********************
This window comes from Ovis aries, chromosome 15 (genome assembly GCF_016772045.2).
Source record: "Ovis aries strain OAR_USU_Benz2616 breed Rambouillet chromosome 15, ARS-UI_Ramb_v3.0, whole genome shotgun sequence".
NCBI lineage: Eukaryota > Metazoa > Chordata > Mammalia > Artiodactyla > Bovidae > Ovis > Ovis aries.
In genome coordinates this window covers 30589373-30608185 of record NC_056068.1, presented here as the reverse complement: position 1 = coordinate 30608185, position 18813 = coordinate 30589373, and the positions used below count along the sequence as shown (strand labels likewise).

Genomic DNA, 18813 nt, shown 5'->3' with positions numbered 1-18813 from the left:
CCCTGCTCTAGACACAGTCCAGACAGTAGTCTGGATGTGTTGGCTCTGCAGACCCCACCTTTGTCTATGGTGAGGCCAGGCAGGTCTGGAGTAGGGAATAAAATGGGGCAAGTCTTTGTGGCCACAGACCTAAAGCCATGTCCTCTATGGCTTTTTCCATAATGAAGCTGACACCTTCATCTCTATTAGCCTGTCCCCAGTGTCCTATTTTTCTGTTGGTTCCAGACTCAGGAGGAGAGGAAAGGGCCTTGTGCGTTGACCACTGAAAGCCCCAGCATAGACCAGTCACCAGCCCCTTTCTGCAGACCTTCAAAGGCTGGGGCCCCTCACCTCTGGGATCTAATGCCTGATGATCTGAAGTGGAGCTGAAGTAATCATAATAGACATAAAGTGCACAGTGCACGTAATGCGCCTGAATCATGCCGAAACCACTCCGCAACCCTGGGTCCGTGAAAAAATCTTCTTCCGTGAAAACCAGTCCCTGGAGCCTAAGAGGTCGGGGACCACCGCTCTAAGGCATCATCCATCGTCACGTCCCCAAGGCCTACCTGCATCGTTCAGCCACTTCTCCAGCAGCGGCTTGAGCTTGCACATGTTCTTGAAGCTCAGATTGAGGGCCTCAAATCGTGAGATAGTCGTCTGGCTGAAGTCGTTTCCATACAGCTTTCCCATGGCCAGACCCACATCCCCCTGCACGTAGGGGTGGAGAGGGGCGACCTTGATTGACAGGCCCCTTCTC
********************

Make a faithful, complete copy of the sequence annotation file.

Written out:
This window comes from Ovis aries, chromosome 15 (genome assembly GCF_016772045.2).
Source record: "Ovis aries strain OAR_USU_Benz2616 breed Rambouillet chromosome 15, ARS-UI_Ramb_v3.0, whole genome shotgun sequence".
NCBI lineage: Eukaryota > Metazoa > Chordata > Mammalia > Artiodactyla > Bovidae > Ovis > Ovis aries.
In genome coordinates this window covers 30589373-30608185 of record NC_056068.1, presented here as the reverse complement: position 1 = coordinate 30608185, position 18813 = coordinate 30589373, and the positions used below count along the sequence as shown (strand labels likewise).

Genomic DNA, 18813 nt, shown 5'->3' with positions numbered 1-18813 from the left:
CCCTGCTCTAGACACAGTCCAGACAGTAGTCTGGATGTGTTGGCTCTGCAGACCCCACCTTTGTCTATGGTGAGGCCAGGCAGGTCTGGAGTAGGGAATAAAATGGGGCAAGTCTTTGTGGCCACAGACCTAAAGCCATGTCCTCTATGGCTTTTTCCATAATGAAGCTGACACCTTCATCTCTATTAGCCTGTCCCCAGTGTCCTATTTTTCTGTTGGTTCCAGACTCAGGAGGAGAGGAAAGGGCCTTGTGCGTTGACCACTGAAAGCCCCAGCATAGACCAGTCACCAGCCCCTTTCTGCAGACCTTCAAAGGCTGGGGCCCCTCACCTCTGGGATCTAATGCCTGATGATCTGAAGTGGAGCTGAAGTAATCATAATAGACATAAAGTGCACAGTGCACGTAATGCGCCTGAATCATGCCGAAACCACTCCGCAACCCTGGGTCCGTGAAAAAATCTTCTTCCGTGAAAACCAGTCCCTGGAGCCTAAGAGGTCGGGGACCACCGCTCTAAGGCATCATCCATCGTCACGTCCCCAAGGCCTACCTGCATCGTTCAGCCACTTCTCCAGCAGCGGCTTGAGCTTGCACATGTTCTTGAAGCTCAGATTGAGGGCCTCAAATCGTGAGATAGTCGTCTGGCTGAAGTCGTTTCCATACAGCTTTCCCATGGCCAGACCCACATCCCCCTGCACGTAGGGGTGGAGAGGGGCGACCTTGATTGACAGGCCCCTTCTC